Tag: Sports – Track and Field

Frederick D. Tootell

Frederick Tootell was an Olympic gold winner who became nationally famous as a collegiate track coach at the University of Rhode Island.  He showed his promise as an athlete at Bowdoin College, earning all-Maine and All-New England honors as a football tackle as well as starring on the track team. At Bowdoin, he was a

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Joseph Samuels

To those who grew up in Rhode Island, the Outlet Department Store was as familiar and as dominant in the downtown area as were such familiar establishments as the Albee Theater, Gibson’s, the Boston Store, Gladdings, Shepard’s, and Tilden-Thurber. When Joseph and Leon Samuels opened a small store on Westminster Street in 1894, every possible

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Alfred V Morro

Without exaggeration one can safely state that Al Morro, teacher, coach, and athletic director at Classical High School, gained more fame and recognition than any other faculty member at that nationally-renowned educational institution ” and that fame is well-deserved. Born in New York in 1920, a son of Carmelo and Anna (Morgera) Morro, Al came

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Robert Owens “Bob” Tiernan

Robert O. Tiernan was an attorney, member of the Rhode Island General Assembly, member of the United States House of Representatives and a high-ranking federal government official during his career of public service. Born in Providence on February 24, 1929 to Joseph and Mary (nee McConnell), Tiernan attended LaSalle Academy where he achieved All State

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Bernard Thomas “Slick” Pina

Bernard Thomas “Slick” Pina, 1930-2013, was the oldest and most accomplished of three brothers from South Providence who dominated the local sports scene in the 1950s. Slick’s brother Tommy followed him as a two-time all-state halfback at LaSalle Academy. Joe, who did not attend high school or college, compiled a remarkable record as an amateur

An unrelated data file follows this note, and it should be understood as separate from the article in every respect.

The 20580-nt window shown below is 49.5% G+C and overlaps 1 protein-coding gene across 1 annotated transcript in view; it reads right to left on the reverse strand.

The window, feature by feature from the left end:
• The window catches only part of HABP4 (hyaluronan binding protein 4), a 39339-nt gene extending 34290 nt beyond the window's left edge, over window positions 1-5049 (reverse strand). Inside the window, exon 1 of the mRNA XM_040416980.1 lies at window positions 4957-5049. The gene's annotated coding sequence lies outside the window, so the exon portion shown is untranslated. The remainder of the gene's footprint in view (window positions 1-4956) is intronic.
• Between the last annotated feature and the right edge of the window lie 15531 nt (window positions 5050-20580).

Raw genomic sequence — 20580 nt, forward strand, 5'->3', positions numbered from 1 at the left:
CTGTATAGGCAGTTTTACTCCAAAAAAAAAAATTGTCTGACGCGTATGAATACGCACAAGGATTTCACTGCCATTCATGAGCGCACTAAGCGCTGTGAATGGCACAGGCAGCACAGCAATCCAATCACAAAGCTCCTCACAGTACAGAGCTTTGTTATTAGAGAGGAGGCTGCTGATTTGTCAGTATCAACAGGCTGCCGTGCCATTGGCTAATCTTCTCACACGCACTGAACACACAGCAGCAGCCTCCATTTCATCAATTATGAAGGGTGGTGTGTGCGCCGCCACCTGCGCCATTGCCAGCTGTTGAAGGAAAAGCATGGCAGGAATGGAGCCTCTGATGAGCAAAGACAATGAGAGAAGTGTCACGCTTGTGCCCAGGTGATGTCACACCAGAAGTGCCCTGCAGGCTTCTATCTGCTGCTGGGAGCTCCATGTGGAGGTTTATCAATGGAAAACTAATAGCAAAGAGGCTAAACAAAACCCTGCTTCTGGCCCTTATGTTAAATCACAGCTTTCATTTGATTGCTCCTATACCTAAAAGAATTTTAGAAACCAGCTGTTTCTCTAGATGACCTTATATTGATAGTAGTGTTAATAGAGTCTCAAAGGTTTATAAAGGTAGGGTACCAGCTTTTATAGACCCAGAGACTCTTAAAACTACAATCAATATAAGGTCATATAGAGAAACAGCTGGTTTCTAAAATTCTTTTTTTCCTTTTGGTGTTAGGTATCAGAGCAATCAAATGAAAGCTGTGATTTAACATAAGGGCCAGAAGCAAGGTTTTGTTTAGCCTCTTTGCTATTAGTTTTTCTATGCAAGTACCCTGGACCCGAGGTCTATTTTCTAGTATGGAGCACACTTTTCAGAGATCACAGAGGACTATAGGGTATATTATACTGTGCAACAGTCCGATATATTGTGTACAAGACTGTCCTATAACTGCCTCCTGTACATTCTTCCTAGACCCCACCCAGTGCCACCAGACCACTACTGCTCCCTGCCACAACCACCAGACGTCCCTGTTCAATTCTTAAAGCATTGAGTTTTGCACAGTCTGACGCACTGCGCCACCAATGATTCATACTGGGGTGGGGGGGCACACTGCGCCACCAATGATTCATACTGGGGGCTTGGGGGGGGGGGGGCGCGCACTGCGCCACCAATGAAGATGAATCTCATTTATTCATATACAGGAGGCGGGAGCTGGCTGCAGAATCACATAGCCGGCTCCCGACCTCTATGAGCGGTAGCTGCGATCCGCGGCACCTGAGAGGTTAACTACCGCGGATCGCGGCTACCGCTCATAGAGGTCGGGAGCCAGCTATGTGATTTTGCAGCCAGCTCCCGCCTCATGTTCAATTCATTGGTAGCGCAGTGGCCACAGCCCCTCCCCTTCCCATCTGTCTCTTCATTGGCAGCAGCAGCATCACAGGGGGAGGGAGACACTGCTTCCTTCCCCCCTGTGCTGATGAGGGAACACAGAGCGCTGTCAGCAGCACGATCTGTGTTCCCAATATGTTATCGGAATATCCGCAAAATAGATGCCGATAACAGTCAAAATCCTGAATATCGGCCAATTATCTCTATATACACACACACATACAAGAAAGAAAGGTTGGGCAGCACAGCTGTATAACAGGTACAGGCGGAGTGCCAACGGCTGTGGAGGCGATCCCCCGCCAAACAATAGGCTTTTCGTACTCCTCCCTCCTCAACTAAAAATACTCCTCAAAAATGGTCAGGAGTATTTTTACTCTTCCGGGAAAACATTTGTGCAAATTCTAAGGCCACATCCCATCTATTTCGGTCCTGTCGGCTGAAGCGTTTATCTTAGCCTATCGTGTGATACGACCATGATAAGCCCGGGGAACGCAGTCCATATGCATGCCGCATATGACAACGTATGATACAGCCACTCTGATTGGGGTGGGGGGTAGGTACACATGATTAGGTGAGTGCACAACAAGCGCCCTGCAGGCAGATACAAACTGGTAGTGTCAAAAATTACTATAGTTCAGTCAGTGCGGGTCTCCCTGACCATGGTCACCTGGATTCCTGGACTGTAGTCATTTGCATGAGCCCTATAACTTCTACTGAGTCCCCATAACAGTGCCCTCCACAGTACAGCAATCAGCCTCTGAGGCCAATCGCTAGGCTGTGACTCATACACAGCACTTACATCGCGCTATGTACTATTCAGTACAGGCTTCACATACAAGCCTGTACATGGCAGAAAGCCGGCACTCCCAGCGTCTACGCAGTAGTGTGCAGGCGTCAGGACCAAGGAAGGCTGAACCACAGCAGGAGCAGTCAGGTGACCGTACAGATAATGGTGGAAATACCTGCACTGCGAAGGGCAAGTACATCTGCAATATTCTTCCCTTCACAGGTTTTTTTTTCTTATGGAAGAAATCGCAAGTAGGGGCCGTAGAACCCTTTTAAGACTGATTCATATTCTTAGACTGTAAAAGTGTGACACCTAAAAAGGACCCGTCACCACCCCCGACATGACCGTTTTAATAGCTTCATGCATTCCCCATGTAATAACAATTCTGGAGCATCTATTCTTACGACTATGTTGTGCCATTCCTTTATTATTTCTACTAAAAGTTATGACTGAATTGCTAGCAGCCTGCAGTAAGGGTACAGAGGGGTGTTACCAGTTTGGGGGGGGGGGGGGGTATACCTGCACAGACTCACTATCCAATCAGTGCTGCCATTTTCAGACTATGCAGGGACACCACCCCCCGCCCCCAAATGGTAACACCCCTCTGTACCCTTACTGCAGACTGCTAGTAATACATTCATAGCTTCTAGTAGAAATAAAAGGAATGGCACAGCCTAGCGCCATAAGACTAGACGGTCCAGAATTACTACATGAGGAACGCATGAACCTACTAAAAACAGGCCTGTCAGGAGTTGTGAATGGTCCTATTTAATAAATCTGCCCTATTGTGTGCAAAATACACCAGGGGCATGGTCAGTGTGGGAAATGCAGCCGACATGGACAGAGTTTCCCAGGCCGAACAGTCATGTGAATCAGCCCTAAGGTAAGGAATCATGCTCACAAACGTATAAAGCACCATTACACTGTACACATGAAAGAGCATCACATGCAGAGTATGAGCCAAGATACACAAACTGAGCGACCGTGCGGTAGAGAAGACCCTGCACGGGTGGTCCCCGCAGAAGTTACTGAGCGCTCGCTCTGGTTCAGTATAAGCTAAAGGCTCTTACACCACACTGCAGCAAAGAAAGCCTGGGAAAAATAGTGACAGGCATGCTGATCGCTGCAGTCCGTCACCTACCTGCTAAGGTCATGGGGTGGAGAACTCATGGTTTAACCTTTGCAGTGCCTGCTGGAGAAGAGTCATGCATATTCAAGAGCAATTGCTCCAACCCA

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Ellison M. “Tarzan” Brown

Ellison M. Brown, the great Narragansett runner of the 1930s, has become a legend, on and off the track, and his exploits gave the Boston Marathon its most distinctive landmark. Reporters too often filled their stories with stereotypes and misinformation about Brown, his running exploits, and American Indians. Yet, to this day, he is considered

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John Collier

John S. Collier, a Phi Beta Kappa scholar at Brown University, won a bronze medal in the 110-meter-high hurdles in the 1928 Olympics with a 14.8 clocking. He finished third behind South African Syd Atkinson and American Steve Anderson. As a captain of the Brown track team in his senior year, Collier gained national ranking

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Henry F. Dreyer

Henry (Hank) F. Dreyer, one of the most outstanding athletes in University of Rhode Island history, holds numerous world records in the weights and was a member of the 1936 and 1948 Olympic teams. He was selected for the Helms Foundation honorary Olympic teams in 1940 and 1944 and won 21 national AAU championships. A

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Ivan William Fuqua

Ivan W. Fuqua won a gold medal in Los Angeles at the 1932 Summer Olympics. He went on to become one of the most successful track coaches in Ivy League history at Brown University. During his 26-year career at Brown, he guided the outdoor track team to five New England championships and three regional crowns.

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Leslie Samuel Pawson

Leslie Pawson was a world-class marathon runner of the 1930s and 1940s and the chief local rival to “Tarzan” Brown and Johnny Kelley. Pawson won his first Boston Marathon in 1933. He ran into powerful headwinds, which turned his arms, face, and legs red and raw from windburn. Despite the weather conditions, Pawson broke Johnny

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William J. Rowe

William J. Rowe, an Olympic hammer-throwing star, was one of the outstanding all-around weight throwers in the nation in the 1930s. He was the national A.A.U. Champion in the hammer and competed in the Berlin Olympics in 1936, where he finished fifth in the hammer with a throw of 169 feet, 6” inches, the best

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Norman Stephen Taber

Norman S. Taber is Rhode Island’s greatest home-grown track star. He was a Providence native and a dominant runner for Brown University, Class of 1913. Taber emerged as a top runner in 1910 when he finished third in the IC4A championship mile for Brown University. Missing the 1911 season, he re-emerged in 1912, finishing sixth

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